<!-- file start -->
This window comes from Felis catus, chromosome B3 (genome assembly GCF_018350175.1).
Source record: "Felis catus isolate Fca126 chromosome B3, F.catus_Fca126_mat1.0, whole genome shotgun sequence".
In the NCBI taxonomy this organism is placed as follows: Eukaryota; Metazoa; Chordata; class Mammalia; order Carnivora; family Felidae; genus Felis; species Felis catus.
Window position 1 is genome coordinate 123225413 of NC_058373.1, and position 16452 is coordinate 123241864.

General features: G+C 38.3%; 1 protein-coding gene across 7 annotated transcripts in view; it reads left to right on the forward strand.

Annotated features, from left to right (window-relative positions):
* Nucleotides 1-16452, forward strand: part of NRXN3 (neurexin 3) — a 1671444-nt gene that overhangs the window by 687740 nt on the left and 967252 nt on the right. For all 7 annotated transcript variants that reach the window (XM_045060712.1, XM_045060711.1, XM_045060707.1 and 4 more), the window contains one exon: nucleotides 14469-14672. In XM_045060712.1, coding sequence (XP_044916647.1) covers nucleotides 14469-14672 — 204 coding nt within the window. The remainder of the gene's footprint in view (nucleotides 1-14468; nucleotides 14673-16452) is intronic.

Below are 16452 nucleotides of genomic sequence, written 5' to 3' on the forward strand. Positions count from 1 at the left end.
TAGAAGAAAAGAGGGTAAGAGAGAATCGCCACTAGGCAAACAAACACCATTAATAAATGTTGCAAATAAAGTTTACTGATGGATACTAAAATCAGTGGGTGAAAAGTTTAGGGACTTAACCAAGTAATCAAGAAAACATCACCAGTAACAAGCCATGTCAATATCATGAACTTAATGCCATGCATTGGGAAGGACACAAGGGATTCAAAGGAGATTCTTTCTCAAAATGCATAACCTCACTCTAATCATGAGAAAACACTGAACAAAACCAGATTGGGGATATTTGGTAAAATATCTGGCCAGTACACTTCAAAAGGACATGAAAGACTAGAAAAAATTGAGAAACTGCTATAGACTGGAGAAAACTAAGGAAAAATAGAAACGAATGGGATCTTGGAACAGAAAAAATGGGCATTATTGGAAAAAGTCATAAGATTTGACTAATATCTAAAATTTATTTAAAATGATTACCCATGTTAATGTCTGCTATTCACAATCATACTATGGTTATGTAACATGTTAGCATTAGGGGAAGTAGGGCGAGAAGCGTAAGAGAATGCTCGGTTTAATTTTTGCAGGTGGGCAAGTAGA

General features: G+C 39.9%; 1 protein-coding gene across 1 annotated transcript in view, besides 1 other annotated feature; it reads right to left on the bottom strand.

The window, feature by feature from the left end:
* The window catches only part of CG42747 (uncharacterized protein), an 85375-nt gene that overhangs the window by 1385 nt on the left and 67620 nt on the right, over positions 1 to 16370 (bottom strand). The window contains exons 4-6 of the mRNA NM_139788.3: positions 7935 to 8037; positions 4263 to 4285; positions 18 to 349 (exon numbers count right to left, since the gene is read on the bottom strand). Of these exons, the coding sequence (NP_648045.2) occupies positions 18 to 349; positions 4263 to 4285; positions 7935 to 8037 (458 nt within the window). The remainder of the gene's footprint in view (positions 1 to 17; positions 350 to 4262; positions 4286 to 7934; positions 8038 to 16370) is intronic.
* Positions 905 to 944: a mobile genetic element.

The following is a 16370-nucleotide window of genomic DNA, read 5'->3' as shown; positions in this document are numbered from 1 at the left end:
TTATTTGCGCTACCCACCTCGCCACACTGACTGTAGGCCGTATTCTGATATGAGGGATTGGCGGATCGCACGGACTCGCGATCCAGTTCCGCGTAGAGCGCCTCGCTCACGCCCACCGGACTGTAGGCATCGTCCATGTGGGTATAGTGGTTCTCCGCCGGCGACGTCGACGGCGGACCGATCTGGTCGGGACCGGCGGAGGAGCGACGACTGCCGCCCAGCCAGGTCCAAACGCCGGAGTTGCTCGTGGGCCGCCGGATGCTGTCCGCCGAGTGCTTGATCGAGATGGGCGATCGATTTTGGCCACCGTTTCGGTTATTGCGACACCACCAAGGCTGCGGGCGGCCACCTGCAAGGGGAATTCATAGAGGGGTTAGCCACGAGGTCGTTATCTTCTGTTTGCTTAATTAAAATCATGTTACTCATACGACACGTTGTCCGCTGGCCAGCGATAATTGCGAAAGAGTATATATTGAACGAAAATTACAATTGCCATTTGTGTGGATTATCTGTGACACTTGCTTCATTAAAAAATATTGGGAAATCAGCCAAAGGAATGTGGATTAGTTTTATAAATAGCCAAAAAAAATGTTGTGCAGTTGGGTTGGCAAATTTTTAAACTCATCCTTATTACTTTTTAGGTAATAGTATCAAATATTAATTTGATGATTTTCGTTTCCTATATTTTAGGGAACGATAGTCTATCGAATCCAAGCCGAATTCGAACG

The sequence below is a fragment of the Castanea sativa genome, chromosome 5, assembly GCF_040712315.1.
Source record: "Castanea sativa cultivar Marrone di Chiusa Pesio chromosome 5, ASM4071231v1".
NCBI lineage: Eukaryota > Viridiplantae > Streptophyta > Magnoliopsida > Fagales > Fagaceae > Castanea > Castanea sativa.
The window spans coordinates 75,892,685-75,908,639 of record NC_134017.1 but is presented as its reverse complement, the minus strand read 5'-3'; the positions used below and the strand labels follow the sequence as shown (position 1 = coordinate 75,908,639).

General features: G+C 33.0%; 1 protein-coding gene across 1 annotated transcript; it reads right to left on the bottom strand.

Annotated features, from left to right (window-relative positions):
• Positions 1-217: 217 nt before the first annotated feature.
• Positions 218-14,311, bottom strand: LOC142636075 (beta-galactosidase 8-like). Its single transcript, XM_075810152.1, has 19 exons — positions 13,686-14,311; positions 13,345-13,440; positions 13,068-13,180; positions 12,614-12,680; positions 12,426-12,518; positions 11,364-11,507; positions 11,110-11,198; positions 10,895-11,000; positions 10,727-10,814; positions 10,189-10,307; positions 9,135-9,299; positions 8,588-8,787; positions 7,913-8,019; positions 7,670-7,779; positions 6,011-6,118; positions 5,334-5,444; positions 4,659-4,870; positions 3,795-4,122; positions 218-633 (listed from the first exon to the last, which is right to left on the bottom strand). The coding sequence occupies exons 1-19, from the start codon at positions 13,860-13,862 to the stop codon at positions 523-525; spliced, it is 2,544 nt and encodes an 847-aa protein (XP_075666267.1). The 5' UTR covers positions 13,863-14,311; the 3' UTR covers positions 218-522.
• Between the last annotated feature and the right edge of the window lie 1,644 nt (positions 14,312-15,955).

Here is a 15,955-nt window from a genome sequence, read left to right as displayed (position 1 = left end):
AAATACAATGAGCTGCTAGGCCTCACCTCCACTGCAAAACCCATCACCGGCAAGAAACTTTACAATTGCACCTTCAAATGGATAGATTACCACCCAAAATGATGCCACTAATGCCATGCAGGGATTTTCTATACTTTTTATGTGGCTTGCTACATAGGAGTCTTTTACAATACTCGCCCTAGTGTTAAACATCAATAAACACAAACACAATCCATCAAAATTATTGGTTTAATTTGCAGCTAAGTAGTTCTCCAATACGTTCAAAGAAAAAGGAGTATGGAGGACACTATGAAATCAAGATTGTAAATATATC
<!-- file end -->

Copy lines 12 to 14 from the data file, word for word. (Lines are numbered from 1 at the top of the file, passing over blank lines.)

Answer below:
* The window catches only part of CG42747 (uncharacterized protein), an 85375-nt gene that overhangs the window by 1385 nt on the left and 67620 nt on the right, over positions 1 to 16370 (bottom strand). The window contains exons 4-6 of the mRNA NM_139788.3: positions 7935 to 8037; positions 4263 to 4285; positions 18 to 349 (exon numbers count right to left, since the gene is read on the bottom strand). Of these exons, the coding sequence (NP_648045.2) occupies positions 18 to 349; positions 4263 to 4285; positions 7935 to 8037 (458 nt within the window). The remainder of the gene's footprint in view (positions 1 to 17; positions 350 to 4262; positions 4286 to 7934; positions 8038 to 16370) is intronic.
* Positions 905 to 944: a mobile genetic element.

The following is a 16370-nucleotide window of genomic DNA, read 5'->3' as shown; positions in this document are numbered from 1 at the left end: